**Step 8 = Share the links to the answers with your friends and colleagues.**
* Strategy: This is where you post to your pod or email/message friends to engage immediately after posting.
* How: Any way you prefer.
Or... hire me to do it all for you :)
LinkedIn is a very good place for B2B marketing. If you are not getting the conversion you want there could be a couple of things wrong: The audience you are Targeting, your copy or even the landing page. Facebook may be another route but I think with the technology element you are likely to get some pretty good results from LinkedIn
The problems with digital cold-calling is the lack of engagement and the multiple steps. Do you want to engage solely for the purpose of building a list that you have segment and attempt to sell? Of course not. New products and services thrive in a direct environment. You can measure the interest, apply the feedback and address the concerns to improve performance. More importantly, you can close prospects immediately in a direct environment. Consider identifying conferences, trade groups and trade shows that are target-rich opportunities. If you are struggling with identifying your core customers. I can help with that.
Poor conversions are usually caused by a couple of factors:
1) Poor targeting or your targeting is off. This is usually the #1 cause for a campaign and/or conversions to perform badly.
You'll want to go back and do a very detailed and comprehensive profiling exercise of your ideal customer base.
Usually, I'd start here.
2) The next most common cause for poor conversions is your offer/messaging is not compelling enough to the traffic you're sending.
This goes back to doing a comprehensive customer profiling which also directs you to what would be of interest to your audience and the kind of messaging that would resonate better with them.
If you don't have the above correct, it's going to be a waste of money to add additional channels.
For B2B, Google and Linked are really the best sources of traffics, so it wouldn't be about looking at other channels I think, it would be revisiting your targeting and offer.
What is your target audience? And what is your call to action? Is it a free trial, an ebook, webinar invite?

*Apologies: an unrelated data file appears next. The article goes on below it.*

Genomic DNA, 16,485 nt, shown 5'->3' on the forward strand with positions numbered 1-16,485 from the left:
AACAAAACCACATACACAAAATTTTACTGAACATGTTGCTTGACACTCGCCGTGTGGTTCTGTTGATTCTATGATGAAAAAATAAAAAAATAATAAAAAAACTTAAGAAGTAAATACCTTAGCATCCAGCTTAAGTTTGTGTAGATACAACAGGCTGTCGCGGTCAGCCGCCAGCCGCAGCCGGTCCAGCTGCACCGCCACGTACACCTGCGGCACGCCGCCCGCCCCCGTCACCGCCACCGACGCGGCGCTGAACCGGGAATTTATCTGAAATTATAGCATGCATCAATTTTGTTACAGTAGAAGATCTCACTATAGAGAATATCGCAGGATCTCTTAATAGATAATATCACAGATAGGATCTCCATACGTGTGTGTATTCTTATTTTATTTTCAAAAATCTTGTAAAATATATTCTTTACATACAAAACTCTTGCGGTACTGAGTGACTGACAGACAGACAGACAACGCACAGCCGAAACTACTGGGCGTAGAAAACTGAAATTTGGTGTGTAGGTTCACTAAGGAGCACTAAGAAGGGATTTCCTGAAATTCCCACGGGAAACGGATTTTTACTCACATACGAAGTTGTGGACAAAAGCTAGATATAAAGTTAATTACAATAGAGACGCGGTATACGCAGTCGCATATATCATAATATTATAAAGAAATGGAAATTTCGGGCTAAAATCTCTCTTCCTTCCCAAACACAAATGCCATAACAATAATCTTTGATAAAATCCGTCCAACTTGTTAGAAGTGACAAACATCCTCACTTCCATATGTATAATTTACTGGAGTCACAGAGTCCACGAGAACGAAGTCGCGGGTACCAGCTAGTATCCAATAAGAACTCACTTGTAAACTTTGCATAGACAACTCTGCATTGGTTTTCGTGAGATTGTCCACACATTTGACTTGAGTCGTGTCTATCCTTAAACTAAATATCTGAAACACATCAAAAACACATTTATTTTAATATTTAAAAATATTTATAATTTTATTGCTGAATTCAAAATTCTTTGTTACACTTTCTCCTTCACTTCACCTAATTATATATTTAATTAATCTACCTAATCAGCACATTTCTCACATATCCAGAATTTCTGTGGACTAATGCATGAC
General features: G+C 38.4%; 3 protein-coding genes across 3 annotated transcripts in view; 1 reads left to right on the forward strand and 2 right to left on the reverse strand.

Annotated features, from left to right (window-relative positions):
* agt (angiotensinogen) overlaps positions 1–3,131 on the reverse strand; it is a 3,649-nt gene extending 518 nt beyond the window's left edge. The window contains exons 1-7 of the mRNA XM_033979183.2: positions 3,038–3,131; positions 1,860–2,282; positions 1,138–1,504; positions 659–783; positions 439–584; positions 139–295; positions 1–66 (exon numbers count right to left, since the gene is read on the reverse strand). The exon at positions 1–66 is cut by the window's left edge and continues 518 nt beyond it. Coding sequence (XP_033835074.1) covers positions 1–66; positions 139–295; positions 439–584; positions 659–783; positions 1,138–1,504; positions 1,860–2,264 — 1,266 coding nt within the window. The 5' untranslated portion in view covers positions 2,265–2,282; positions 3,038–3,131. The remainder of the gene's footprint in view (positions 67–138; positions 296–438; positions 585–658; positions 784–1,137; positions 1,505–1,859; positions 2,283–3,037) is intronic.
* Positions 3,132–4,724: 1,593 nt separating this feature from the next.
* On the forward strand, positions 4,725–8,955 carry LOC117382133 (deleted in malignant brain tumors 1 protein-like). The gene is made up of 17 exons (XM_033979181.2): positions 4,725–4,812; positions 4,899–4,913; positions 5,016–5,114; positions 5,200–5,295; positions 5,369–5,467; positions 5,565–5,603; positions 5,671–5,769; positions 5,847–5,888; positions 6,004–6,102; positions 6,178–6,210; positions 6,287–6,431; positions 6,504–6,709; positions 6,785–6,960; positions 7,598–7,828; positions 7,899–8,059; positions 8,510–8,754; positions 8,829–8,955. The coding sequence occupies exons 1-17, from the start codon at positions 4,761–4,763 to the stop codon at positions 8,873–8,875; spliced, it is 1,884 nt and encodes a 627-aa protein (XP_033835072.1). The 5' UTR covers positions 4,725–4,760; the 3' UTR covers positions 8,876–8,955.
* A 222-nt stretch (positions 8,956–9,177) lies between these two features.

If your conversions are low, I would say you need to reevaluate three things:
1. Your ad message and design: how does it show value and benefit, is it straightforward to read, what is the hook.
2. Your landing page copy and fields: similar to above, what are you saying to make viewers see the value of engaging? Also, is there a low barrier to entry? How many fields does someone need to fill out and what are you asking of them?
3. Your target audience: how active are they on LinkedIn and searching Google? Are there long tail keywords that might be more appealing to your target. The search volume will be lower; however the intent is higher.
Suggestions: SEO and paid ads go together like salt and pepper. Have an SEO strategy in place to help organically build traffic. The good thing about paid is that when you flip the switch, you will be traffic and engagement. The sad thing is that if you turn it off, all the will stop, immediately. If you are focusing on SEO and building organic, that will never go away. The compound interest is invaluable. Once you have built up your organic traffic, you can cut back on the paid.
Also, try incorporating retargeting into your paid strategy. Build more of a story that builds on the content that is for TOFU.
Happy to chat more about how that would look regarding "telling a story." (FYI, this is my favorite method for increasing conversions). Good luck and keep me posted on your changes and improvements.